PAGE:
Ride the N train past Times Square and Central Park, rumble past the Silvercup sign and the GE power plant, and you'll find yourself in a food neighborhood that, even by Queens' culinary standards, is pretty special.
Welcome to Astoria, home of the city's greatest Greek food and shawarma. It's where neighborhood sausage shops and Italian delis are still part of daily life, and where cafes line the streets with games of backgammon and strong mint tea, or tiny cups of even stronger coffee with flaky phyllo pastries.
Today, Astoria is one of New York's most diverse neighborhoods, with Brazilian, South Asian, Balkan, and Middle Eastern communities joining the Italians and Greeks who've lived there for generations. And as more monied residents move in from Manhattan and Brooklyn, new restaurants open every day—you'll now find coffee shops selling Dough doughnuts and $16 kale sandwiches.
But the neighborhood's culinary core—what it does best, and what you'll find little of elsewhere in New York—is decidedly Mediterranean and Middle Eastern: Greek tavernas, Italian-American delis, and Palestinian sandwich shops. If you're visiting the neighborhood for the first time, that's what you should tuck into first. Plenty of places do trendy food, but only Astoria does gyros and octopus this well.
Here's a day-long itinerary to help you navigate the best of what the neighborhood has to offer. With so many good places to eat, I'm making this a choose-your-own-Mediterranean-adventure, so get some friends together and come hungry.
Breakfast: Greek Pastries and Coffee
Breakfast in Astoria demands a Greek pastry, and there's nowhere better to get one than Artopolis, the neighborhood's finest Greek bakery (and honestly, the only real excellent one). The location, a grubby strip mall called the Agora Plaza, doesn't inspire much confidence, but inside is a world of sheer curtains cradling buttery tea cookies, phyllo pastries dripping with cinnamon-spiced syrup, and crackly breads fresh from the oven.
Going sweet? Galaktoboureko is the bakery's specialty: a creamy semolina custard baked between layers of phyllo that's crackly and well browned on top, soft and sweet underneath. (It's even better than the baklava.) But me? I go savory with the halloumopita, an aromatic single-serving loaf-let of bread with cooked onions, cilantro, and fat chunks of halloumi cheese baked inside. Ask them to warm it up so the cheese softens and squeaks, then dig in with a Greek coffee that's as bracing as you could hope for.
Hit the Markets
I lived in Astoria for four years, and by far my favorite thing about it was the markets: family-owned butchers and delis, counters loaded with olives and feta, and homemade charcuterie varieties that Williamsburg has never heard of. All of which is to say: don't miss out on some shopping.
There are small shops beloved by locals, like Parrot Coffee for its Turkish meats, jarred goods, and amazing yogurt, or Sorriso for its top-notch heroes, but on your first visit to the neighborhood, hit one of the big guns.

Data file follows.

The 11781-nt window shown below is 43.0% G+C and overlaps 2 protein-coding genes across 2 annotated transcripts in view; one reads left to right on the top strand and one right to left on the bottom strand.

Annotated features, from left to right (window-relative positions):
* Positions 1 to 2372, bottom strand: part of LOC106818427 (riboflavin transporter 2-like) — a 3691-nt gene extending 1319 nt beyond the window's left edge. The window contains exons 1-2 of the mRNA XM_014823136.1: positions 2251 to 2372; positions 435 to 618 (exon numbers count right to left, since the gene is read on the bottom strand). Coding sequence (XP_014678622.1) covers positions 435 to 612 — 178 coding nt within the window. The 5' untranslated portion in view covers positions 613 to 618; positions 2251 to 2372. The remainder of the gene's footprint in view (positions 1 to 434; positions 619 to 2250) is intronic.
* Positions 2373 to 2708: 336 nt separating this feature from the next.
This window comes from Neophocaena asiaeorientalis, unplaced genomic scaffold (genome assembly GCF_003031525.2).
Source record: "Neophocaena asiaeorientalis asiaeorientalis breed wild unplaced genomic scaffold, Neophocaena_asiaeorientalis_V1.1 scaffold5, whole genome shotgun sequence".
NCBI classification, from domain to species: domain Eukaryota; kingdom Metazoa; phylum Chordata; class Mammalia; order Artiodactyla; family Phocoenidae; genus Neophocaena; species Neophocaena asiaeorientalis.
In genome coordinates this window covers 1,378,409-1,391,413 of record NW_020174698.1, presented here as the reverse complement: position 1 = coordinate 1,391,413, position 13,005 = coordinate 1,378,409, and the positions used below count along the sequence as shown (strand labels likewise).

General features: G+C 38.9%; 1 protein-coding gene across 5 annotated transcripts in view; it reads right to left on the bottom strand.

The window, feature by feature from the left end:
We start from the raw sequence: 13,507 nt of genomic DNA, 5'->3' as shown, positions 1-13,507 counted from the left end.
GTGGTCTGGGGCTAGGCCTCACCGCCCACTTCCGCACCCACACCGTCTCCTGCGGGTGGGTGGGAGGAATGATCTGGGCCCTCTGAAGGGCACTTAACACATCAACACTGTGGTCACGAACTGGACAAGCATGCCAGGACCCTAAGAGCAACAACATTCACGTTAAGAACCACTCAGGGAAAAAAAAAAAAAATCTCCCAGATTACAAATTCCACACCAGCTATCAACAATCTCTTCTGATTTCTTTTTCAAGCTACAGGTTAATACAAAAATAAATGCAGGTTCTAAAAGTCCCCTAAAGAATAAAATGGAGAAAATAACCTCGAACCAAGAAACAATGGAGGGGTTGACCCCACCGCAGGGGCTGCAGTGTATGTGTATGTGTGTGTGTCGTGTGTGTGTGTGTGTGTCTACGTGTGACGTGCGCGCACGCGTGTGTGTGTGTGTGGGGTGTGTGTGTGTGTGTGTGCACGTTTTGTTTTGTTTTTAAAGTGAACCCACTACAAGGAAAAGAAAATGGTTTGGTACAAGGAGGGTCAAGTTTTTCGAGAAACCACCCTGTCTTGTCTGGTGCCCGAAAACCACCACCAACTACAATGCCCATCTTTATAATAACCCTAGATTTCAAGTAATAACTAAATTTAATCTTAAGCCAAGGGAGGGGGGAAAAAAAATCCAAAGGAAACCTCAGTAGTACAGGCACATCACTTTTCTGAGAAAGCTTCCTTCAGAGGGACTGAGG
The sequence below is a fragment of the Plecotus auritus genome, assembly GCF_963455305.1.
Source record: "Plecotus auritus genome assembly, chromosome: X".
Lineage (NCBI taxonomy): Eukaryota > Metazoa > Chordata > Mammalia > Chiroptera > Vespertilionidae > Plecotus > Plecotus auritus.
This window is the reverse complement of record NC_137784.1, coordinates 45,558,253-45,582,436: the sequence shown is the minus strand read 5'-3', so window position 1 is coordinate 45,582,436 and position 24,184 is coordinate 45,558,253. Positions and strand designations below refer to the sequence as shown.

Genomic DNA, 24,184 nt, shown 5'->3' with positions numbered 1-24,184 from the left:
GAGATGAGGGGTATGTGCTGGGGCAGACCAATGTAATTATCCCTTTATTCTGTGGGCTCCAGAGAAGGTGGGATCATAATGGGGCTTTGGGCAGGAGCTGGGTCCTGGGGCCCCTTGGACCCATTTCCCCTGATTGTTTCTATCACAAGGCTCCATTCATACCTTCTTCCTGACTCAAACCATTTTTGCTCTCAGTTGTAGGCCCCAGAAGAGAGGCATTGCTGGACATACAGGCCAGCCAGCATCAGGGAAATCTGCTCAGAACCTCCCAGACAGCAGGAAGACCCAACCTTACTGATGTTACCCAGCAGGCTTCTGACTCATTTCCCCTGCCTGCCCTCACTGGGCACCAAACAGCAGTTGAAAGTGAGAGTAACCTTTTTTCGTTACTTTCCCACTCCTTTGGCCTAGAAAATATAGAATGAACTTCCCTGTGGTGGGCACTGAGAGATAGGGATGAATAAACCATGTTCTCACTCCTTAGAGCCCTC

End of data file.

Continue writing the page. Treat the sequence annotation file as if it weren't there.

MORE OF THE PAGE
Titan Foods is a one-stop shop for everything Greek, but the olive and feta cases are particularly great. Go ahead and [politely] ask the cheesemongers for some tastes and you may even realize, horror of horrors, that you prefer Romania or Bulgaria's feta to Greece's. And don't miss the bakery department, which does sweet, syrup-soaked orange and walnut cakes that make a worthy second breakfast.
For something meatier, hit Muncan Food Corp., an Eastern European charcuterie specialist based out of Ridgewood. Maybe you'll like the lamb prosciutto or black forest bacon. I dig the jumari, chewy deep fried nubs of pork and fat, scooped up and served warm in paper bags like so much movie theater popcorn.
Euro Market is another wonderful meat shop, which features slabs of smoked and dried ribs alongside hazelnut and wine sausage. The big bonus here: lots and lots of beer from all over Europe, particularly the Eastern side. It's Astoria's largest source of weird beer, and it even sells a few brands of kvass, a fermented beverage of vegetables or rye grains.
Lunch: Spit-Roasted Meat (or Falafel)
How do you describe Astoria in a nutshell? You don't just get fantastic shawarma; you go to a different place depending on which type of fantastic shawarma you're looking for.
Palestinian shop Duzan might sell the city's top chicken shawarma, juicy dark meat spiced with cumin and coriander and left on the spit long enough to develop a crackly crust. It's stuffed into the poofiest homemade pita, topped with vegetables and pickles (insist on many pickles), and slapped with creamy tahini and the option of some fiery, oily hot sauce. (The foul moudames, creamy, spicy fava beans, are also well worth an order, and the falafel's a winner, too.)
Traditional Greek pork gyros = pork shawarma, and BZ Grill is best in class. Thin slices of marinated pork spin round and round until the fat renders and forms of a blistered, craggly crust on the spit. Each toasted pita gets a small mountain of sliced ultra-porky pork and just enough tzatziki, lettuce, and tomato to cut through the fat. This is what a real gyro looks like.